Render unto Caesar the things that are Caesar's

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In chess terms they call it a “fork”.  Your opponent puts you in a position where, whatever you do, you will lose a piece.  The Pharisees and Herodians (not a natural alliance) gang up on Jesus “to catch Him in His words.”  (Mark 12:13)

“They say unto him, Master, we know that thou art true, and carest for no man: for thou regardest not the person of men, but teachest the way of God in truth: Is it lawful to give tribute to Caesar, or not? 15 Shall we give, or shall we not give?”  (Mark 12:14-15)

If Jesus says “give”, He loses His Jewish support.  If He says “don’t give”, the Romans will shut Him up before the words leave His lips.

And for us, 2000 years later, there is a similar quandry.  If Jesus says “give” doesn’t that mean His disciples lose their distinctiveness in the world?  Perhaps we’re just meant to blend into the political landscape and stand for nothing.

Alternatively if He says “don’t give”, we might be consigned to a perpetual contrarian position as regards politics.  Christians would then, by definition, become terrible citizens in the world’s eyes.

So which is it to be?  Well Jesus has already shown His brilliance at escaping such traps (see He that is without sin…).  And here we are treated to another famous riposte:

But [Jesus], knowing their hypocrisy, said unto them, Why tempt ye me? bring me a penny, that I may see it. 16 And they brought it. And he saith unto them, Whose is this image and superscription? And they said unto him, Caesar’s. 17 And Jesus answering said unto them, Render to Caesar the things that are Caesar’s, and to God the things that are God’s. And they marvelled at him.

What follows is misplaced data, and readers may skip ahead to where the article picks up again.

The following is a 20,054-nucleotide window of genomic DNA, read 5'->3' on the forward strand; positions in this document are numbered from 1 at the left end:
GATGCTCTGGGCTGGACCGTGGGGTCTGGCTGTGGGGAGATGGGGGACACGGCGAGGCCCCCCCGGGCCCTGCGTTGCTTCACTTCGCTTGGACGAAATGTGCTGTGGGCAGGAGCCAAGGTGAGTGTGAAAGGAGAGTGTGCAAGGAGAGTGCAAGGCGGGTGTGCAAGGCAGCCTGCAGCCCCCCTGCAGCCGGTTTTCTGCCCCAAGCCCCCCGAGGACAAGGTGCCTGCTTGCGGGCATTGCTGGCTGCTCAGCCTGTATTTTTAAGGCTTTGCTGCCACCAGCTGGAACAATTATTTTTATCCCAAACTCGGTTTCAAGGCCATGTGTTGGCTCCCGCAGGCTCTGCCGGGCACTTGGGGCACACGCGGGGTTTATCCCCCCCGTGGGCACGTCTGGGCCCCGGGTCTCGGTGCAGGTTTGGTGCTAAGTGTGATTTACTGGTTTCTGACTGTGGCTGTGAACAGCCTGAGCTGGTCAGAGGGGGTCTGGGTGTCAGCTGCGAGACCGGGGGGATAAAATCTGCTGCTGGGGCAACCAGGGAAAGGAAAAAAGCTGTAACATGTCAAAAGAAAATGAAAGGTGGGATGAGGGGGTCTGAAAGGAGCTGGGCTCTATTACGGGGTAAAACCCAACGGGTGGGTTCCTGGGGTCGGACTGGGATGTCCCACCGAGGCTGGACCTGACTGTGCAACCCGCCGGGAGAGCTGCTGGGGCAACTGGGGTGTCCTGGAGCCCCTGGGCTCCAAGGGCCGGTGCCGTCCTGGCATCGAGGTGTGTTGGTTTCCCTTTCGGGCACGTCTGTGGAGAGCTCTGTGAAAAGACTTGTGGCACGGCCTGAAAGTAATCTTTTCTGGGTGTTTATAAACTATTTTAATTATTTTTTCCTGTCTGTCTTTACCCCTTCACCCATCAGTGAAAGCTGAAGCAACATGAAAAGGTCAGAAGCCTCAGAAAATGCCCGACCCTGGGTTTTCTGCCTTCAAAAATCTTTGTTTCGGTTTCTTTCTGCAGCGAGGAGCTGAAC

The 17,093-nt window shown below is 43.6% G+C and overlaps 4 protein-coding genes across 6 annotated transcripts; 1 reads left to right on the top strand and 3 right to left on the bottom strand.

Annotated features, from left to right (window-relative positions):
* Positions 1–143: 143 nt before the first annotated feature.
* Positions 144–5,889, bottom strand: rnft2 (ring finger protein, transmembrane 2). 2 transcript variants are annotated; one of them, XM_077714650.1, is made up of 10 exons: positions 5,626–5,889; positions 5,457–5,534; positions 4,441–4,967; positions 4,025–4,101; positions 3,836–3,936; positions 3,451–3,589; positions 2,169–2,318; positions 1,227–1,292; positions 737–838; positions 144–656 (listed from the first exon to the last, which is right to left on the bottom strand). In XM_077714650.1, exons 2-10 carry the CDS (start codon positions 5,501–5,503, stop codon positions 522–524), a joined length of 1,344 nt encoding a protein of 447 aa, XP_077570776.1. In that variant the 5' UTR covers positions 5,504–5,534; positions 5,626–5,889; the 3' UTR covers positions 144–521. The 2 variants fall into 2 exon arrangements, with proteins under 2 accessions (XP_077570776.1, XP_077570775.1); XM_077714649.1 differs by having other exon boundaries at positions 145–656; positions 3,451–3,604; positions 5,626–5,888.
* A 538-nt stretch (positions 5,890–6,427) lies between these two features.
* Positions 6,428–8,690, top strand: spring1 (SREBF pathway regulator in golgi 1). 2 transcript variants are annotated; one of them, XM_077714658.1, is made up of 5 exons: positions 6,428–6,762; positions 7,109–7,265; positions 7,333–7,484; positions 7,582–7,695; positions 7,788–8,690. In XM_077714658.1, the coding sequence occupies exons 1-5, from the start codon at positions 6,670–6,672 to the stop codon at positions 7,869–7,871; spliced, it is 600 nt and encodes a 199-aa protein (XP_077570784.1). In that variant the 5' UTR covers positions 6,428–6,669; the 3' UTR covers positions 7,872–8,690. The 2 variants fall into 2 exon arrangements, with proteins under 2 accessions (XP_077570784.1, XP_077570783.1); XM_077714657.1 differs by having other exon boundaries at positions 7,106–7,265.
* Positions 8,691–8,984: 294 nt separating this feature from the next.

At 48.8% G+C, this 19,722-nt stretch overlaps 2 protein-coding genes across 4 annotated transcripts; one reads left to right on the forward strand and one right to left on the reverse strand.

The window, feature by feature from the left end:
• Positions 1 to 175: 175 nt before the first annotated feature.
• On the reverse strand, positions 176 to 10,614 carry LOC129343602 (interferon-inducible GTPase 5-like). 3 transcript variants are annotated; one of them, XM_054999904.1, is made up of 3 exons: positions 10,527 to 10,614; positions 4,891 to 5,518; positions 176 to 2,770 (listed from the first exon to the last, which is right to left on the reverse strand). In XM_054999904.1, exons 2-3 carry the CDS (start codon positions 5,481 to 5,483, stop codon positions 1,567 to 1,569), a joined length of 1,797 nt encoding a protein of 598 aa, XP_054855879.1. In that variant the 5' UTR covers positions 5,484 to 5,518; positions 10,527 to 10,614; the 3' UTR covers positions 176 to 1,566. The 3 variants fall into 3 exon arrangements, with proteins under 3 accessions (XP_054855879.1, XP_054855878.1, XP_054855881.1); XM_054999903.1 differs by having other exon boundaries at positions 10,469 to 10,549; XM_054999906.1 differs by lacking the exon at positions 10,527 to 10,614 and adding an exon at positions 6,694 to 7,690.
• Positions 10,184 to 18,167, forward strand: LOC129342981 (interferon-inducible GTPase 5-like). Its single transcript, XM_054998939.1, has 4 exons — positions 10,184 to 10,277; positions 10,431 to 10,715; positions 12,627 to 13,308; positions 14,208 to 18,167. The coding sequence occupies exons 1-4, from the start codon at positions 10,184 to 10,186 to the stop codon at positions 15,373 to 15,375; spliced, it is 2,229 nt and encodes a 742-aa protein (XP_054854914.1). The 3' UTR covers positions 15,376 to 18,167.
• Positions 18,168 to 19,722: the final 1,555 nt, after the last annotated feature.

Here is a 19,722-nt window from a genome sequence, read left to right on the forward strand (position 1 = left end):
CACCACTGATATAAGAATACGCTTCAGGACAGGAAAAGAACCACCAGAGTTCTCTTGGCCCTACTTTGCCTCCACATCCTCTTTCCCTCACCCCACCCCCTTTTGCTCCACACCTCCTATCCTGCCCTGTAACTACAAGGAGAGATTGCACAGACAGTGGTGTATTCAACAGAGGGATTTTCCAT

Notice that Jesus has to borrow a coin to make His point.  Here is a Man who had nowhere to lay His head (Matthew 8:20).  He rode into town on a borrowed donkey (Matthew 21:2), He was laid in a borrowed tomb (Matthew 27:60) and when He died, they gambled for His only possessions, His garments (Matthew 27:35).  When it comes to money, Jesus speaks with complete integrity.  He’s not in love with money, as the Pharisees were (Luke 16:14).  We can trust what He says here because we know it is not motivated by the least degree of self-interest.

And when He gets His hands on a coin, notice what He brings to our attention… the image.  That is the key to this teaching.  We give to Caesar what is Caesar’s image.   The image-bearer belongs to the original.

Do the Pharisees agree to this?  If so they walk into a trap of Jesus’ own making…

We must give to God what is God’s image.  And what is God’s image?  We are! (Genesis 1:26ff)

Here the tables are turned on Christ’s questioners.  Both the Jews and the Romans are challenged on the most fundamental level.  It’s not about the paying of taxes.  It’s not about the recognition or legitimacy of state power.  It’s about whether we belong to God!

And if we do, then there will always be ways of honouring the temporal authority of the state – even if sometimes it takes a miracle to do so (Matthew 17:24-27).

The Pharisees might have thought that civic disobedience was the height of holy living.  Jesus says, You’ve missed the point.  Do you belong to God?  That is the question.

Render to Caesar the things that are Caesar’s, and to God the things that are God’s.

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